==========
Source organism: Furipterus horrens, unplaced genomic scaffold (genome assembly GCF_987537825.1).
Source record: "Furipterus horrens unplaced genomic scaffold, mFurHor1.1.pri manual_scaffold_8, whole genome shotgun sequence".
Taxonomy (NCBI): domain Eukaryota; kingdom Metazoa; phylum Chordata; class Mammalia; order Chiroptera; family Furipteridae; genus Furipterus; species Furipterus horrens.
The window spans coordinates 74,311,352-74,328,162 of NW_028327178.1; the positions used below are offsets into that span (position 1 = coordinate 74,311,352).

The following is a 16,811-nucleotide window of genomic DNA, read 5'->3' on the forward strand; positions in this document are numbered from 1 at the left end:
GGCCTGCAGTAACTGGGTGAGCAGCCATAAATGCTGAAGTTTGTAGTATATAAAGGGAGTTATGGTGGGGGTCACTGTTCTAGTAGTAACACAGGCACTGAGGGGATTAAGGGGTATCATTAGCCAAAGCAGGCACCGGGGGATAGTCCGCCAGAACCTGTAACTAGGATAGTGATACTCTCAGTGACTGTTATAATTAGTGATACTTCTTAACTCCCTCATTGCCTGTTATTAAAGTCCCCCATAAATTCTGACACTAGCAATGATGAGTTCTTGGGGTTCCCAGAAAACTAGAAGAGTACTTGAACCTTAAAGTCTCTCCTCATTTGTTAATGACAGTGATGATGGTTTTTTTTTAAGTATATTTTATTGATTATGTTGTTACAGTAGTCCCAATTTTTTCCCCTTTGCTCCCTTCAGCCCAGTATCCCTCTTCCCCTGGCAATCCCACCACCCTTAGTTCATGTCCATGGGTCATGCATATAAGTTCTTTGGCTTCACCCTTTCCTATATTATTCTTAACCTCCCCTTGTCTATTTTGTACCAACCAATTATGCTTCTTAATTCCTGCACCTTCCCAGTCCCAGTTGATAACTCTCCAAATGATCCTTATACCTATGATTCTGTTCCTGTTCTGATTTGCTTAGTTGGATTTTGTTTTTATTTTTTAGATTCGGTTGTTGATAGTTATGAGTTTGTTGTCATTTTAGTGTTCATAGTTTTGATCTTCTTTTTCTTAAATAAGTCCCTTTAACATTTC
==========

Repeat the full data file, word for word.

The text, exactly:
Source organism: Furipterus horrens, unplaced genomic scaffold (genome assembly GCF_987537825.1).
Source record: "Furipterus horrens unplaced genomic scaffold, mFurHor1.1.pri manual_scaffold_8, whole genome shotgun sequence".
Taxonomy (NCBI): domain Eukaryota; kingdom Metazoa; phylum Chordata; class Mammalia; order Chiroptera; family Furipteridae; genus Furipterus; species Furipterus horrens.
The window spans coordinates 74,311,352-74,328,162 of NW_028327178.1; the positions used below are offsets into that span (position 1 = coordinate 74,311,352).

The following is a 16,811-nucleotide window of genomic DNA, read 5'->3' on the forward strand; positions in this document are numbered from 1 at the left end:
GGCCTGCAGTAACTGGGTGAGCAGCCATAAATGCTGAAGTTTGTAGTATATAAAGGGAGTTATGGTGGGGGTCACTGTTCTAGTAGTAACACAGGCACTGAGGGGATTAAGGGGTATCATTAGCCAAAGCAGGCACCGGGGGATAGTCCGCCAGAACCTGTAACTAGGATAGTGATACTCTCAGTGACTGTTATAATTAGTGATACTTCTTAACTCCCTCATTGCCTGTTATTAAAGTCCCCCATAAATTCTGACACTAGCAATGATGAGTTCTTGGGGTTCCCAGAAAACTAGAAGAGTACTTGAACCTTAAAGTCTCTCCTCATTTGTTAATGACAGTGATGATGGTTTTTTTTTAAGTATATTTTATTGATTATGTTGTTACAGTAGTCCCAATTTTTTCCCCTTTGCTCCCTTCAGCCCAGTATCCCTCTTCCCCTGGCAATCCCACCACCCTTAGTTCATGTCCATGGGTCATGCATATAAGTTCTTTGGCTTCACCCTTTCCTATATTATTCTTAACCTCCCCTTGTCTATTTTGTACCAACCAATTATGCTTCTTAATTCCTGCACCTTCCCAGTCCCAGTTGATAACTCTCCAAATGATCCTTATACCTATGATTCTGTTCCTGTTCTGATTTGCTTAGTTGGATTTTGTTTTTATTTTTTAGATTCGGTTGTTGATAGTTATGAGTTTGTTGTCATTTTAGTGTTCATAGTTTTGATCTTCTTTTTCTTAAATAAGTCCCTTTAACATTTC